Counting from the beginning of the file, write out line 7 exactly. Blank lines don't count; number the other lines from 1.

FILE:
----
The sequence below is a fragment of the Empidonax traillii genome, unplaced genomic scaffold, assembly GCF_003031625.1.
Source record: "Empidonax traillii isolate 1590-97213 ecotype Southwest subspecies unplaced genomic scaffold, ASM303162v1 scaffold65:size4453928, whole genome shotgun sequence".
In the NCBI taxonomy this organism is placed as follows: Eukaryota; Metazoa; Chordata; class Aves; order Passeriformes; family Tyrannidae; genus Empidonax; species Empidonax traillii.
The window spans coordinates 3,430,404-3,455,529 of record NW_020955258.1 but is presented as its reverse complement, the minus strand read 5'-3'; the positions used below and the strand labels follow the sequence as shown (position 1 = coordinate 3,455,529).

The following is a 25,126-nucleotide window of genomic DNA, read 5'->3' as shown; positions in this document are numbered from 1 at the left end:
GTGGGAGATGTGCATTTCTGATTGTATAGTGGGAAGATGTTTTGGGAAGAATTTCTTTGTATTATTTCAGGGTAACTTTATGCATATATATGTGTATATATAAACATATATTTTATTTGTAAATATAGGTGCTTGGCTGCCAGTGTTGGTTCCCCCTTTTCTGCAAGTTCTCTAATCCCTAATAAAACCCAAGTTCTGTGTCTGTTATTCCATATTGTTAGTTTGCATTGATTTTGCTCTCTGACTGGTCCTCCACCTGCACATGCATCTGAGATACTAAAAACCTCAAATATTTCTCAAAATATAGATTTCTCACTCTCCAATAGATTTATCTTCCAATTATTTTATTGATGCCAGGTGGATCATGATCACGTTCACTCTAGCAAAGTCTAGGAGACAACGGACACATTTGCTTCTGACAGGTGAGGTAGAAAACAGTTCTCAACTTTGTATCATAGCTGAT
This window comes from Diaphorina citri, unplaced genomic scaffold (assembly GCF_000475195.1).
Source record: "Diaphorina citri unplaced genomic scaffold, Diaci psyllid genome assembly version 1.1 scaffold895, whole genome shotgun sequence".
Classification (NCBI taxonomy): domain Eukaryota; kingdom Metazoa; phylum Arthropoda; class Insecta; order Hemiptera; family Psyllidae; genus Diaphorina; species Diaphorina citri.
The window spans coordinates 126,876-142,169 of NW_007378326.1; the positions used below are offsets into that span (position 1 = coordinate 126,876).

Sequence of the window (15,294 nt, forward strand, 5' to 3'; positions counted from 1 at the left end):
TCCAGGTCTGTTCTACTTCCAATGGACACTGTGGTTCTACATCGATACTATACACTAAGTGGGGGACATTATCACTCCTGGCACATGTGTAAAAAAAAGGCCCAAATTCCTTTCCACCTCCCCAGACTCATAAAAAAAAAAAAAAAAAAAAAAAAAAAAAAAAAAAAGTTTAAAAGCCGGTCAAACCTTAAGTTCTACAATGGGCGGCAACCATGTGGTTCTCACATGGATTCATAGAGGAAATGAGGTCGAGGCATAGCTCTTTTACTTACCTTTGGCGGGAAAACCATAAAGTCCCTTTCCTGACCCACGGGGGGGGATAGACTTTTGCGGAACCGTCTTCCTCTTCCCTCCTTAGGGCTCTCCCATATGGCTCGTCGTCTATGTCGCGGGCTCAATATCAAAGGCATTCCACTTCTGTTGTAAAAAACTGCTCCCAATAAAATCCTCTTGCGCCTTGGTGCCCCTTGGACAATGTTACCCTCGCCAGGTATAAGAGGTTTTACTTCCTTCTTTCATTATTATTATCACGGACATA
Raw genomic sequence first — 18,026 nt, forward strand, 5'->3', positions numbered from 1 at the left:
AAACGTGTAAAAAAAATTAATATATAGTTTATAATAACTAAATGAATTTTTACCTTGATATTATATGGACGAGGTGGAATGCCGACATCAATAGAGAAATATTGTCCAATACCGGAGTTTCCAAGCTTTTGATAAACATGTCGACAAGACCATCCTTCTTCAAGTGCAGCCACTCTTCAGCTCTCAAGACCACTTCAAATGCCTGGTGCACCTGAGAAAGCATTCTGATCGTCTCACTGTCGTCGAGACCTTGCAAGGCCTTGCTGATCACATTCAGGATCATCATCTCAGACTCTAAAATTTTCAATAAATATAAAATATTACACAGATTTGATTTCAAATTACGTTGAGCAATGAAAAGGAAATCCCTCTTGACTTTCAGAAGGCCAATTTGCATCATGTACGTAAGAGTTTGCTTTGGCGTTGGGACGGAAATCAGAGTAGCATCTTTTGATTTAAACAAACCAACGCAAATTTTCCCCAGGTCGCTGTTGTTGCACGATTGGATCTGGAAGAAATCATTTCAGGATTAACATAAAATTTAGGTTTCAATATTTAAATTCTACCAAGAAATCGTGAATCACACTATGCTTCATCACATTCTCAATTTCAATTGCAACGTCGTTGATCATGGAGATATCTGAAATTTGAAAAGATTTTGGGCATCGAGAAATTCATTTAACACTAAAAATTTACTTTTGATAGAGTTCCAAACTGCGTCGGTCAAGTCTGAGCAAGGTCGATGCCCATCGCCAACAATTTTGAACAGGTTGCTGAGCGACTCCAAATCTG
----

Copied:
This window comes from Diaphorina citri, unplaced genomic scaffold (assembly GCF_000475195.1).